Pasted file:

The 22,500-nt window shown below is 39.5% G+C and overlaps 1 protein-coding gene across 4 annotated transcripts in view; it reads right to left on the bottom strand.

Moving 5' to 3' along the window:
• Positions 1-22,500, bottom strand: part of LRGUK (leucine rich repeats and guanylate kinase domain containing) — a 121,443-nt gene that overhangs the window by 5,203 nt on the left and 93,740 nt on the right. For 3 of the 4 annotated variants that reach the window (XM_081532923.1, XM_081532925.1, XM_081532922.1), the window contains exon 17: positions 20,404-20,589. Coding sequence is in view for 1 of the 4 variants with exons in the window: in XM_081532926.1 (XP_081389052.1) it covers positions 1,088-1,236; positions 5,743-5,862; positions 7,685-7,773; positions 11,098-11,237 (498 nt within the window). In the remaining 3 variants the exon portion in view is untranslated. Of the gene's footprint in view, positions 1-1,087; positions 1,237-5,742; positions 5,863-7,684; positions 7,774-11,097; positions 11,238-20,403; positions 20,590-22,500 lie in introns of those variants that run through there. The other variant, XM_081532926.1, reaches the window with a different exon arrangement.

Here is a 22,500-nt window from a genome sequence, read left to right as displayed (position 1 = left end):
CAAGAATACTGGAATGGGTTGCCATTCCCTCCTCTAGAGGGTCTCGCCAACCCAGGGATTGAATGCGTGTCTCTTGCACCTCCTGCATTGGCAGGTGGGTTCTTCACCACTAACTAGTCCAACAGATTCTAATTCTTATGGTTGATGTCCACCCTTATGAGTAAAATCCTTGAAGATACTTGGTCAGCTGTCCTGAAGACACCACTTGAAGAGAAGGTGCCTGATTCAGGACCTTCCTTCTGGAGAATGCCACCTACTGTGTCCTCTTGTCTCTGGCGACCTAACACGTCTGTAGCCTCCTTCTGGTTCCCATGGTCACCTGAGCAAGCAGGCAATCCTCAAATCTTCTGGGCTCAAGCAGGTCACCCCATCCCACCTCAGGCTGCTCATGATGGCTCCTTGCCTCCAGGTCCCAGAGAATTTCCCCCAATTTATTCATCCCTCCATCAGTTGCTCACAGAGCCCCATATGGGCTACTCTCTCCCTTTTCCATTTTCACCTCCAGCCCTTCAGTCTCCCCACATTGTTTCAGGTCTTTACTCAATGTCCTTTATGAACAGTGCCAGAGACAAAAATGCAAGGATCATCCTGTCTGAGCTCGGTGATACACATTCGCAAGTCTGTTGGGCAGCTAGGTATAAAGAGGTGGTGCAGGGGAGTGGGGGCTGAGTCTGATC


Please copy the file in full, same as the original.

The 22,500-nt window shown below is 39.5% G+C and overlaps 1 protein-coding gene across 4 annotated transcripts in view; it reads right to left on the bottom strand.

Moving 5' to 3' along the window:
• Positions 1-22,500, bottom strand: part of LRGUK (leucine rich repeats and guanylate kinase domain containing) — a 121,443-nt gene that overhangs the window by 5,203 nt on the left and 93,740 nt on the right. For 3 of the 4 annotated variants that reach the window (XM_081532923.1, XM_081532925.1, XM_081532922.1), the window contains exon 17: positions 20,404-20,589. Coding sequence is in view for 1 of the 4 variants with exons in the window: in XM_081532926.1 (XP_081389052.1) it covers positions 1,088-1,236; positions 5,743-5,862; positions 7,685-7,773; positions 11,098-11,237 (498 nt within the window). In the remaining 3 variants the exon portion in view is untranslated. Of the gene's footprint in view, positions 1-1,087; positions 1,237-5,742; positions 5,863-7,684; positions 7,774-11,097; positions 11,238-20,403; positions 20,590-22,500 lie in introns of those variants that run through there. The other variant, XM_081532926.1, reaches the window with a different exon arrangement.

Here is a 22,500-nt window from a genome sequence, read left to right as displayed (position 1 = left end):
CAAGAATACTGGAATGGGTTGCCATTCCCTCCTCTAGAGGGTCTCGCCAACCCAGGGATTGAATGCGTGTCTCTTGCACCTCCTGCATTGGCAGGTGGGTTCTTCACCACTAACTAGTCCAACAGATTCTAATTCTTATGGTTGATGTCCACCCTTATGAGTAAAATCCTTGAAGATACTTGGTCAGCTGTCCTGAAGACACCACTTGAAGAGAAGGTGCCTGATTCAGGACCTTCCTTCTGGAGAATGCCACCTACTGTGTCCTCTTGTCTCTGGCGACCTAACACGTCTGTAGCCTCCTTCTGGTTCCCATGGTCACCTGAGCAAGCAGGCAATCCTCAAATCTTCTGGGCTCAAGCAGGTCACCCCATCCCACCTCAGGCTGCTCATGATGGCTCCTTGCCTCCAGGTCCCAGAGAATTTCCCCCAATTTATTCATCCCTCCATCAGTTGCTCACAGAGCCCCATATGGGCTACTCTCTCCCTTTTCCATTTTCACCTCCAGCCCTTCAGTCTCCCCACATTGTTTCAGGTCTTTACTCAATGTCCTTTATGAACAGTGCCAGAGACAAAAATGCAAGGATCATCCTGTCTGAGCTCGGTGATACACATTCGCAAGTCTGTTGGGCAGCTAGGTATAAAGAGGTGGTGCAGGGGAGTGGGGGCTGAGTCTGATC